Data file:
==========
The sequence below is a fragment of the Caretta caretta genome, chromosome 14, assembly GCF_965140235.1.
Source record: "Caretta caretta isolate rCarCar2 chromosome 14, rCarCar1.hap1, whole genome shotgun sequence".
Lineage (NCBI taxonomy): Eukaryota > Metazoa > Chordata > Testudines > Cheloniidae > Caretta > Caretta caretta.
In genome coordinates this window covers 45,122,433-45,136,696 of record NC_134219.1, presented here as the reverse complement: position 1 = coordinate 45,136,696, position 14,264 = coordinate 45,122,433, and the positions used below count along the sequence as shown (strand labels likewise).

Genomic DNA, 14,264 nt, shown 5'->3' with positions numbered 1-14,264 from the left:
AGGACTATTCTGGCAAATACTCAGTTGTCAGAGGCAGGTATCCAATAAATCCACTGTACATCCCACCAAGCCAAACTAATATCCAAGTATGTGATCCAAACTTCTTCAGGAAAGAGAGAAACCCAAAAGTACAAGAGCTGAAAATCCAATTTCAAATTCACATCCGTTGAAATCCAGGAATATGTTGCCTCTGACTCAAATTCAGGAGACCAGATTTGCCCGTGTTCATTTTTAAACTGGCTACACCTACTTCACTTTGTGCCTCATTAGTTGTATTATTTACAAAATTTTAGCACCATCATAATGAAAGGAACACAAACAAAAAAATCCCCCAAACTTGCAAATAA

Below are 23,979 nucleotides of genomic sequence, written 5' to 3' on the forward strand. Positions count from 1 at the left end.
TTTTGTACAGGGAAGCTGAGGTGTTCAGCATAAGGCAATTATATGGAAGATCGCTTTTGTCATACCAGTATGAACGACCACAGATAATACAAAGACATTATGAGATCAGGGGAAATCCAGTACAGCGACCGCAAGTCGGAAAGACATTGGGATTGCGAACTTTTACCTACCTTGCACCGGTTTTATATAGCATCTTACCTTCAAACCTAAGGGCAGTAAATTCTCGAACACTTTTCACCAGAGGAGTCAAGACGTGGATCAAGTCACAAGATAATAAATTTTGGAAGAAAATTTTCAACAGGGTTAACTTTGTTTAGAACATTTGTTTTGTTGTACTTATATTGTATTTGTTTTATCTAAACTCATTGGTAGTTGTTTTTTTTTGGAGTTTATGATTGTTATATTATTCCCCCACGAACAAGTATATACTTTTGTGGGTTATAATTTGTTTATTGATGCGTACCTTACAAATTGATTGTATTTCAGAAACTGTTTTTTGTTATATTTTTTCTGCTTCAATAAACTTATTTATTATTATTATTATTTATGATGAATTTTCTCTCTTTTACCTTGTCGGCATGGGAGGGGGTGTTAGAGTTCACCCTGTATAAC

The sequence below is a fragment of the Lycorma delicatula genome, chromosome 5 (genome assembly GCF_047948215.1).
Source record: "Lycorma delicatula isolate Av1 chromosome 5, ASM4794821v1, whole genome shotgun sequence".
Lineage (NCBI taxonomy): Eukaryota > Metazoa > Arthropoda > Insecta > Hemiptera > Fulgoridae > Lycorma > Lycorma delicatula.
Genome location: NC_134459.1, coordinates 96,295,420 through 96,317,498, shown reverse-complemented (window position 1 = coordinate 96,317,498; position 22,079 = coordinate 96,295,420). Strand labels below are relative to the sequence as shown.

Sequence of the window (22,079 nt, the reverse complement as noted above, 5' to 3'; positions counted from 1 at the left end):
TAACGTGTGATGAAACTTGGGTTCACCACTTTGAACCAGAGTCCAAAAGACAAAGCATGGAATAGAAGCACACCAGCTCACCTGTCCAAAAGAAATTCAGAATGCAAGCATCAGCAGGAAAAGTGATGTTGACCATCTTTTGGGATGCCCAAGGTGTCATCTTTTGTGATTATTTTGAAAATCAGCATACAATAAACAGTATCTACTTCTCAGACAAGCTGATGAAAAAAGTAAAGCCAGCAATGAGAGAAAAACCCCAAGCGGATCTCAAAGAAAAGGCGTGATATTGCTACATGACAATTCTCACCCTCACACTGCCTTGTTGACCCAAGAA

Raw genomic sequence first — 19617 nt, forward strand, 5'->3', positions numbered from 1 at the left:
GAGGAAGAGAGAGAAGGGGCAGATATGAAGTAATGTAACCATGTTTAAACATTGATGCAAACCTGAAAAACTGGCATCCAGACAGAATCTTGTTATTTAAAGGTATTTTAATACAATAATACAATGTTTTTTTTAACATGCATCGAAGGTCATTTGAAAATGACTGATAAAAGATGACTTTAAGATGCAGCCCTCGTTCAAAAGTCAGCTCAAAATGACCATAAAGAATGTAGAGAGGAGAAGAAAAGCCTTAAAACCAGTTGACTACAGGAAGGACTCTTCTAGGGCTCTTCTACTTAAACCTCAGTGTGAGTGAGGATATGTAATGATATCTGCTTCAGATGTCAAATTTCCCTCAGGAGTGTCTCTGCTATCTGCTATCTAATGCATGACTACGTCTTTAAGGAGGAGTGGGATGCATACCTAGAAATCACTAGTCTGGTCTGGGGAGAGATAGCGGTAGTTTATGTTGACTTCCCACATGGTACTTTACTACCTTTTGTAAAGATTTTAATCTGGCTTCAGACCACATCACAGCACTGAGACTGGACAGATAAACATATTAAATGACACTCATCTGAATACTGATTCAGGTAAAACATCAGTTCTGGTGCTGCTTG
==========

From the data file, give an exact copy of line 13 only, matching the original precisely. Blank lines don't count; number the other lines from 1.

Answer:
Sequence of the window (22,079 nt, the reverse complement as noted above, 5' to 3'; positions counted from 1 at the left end):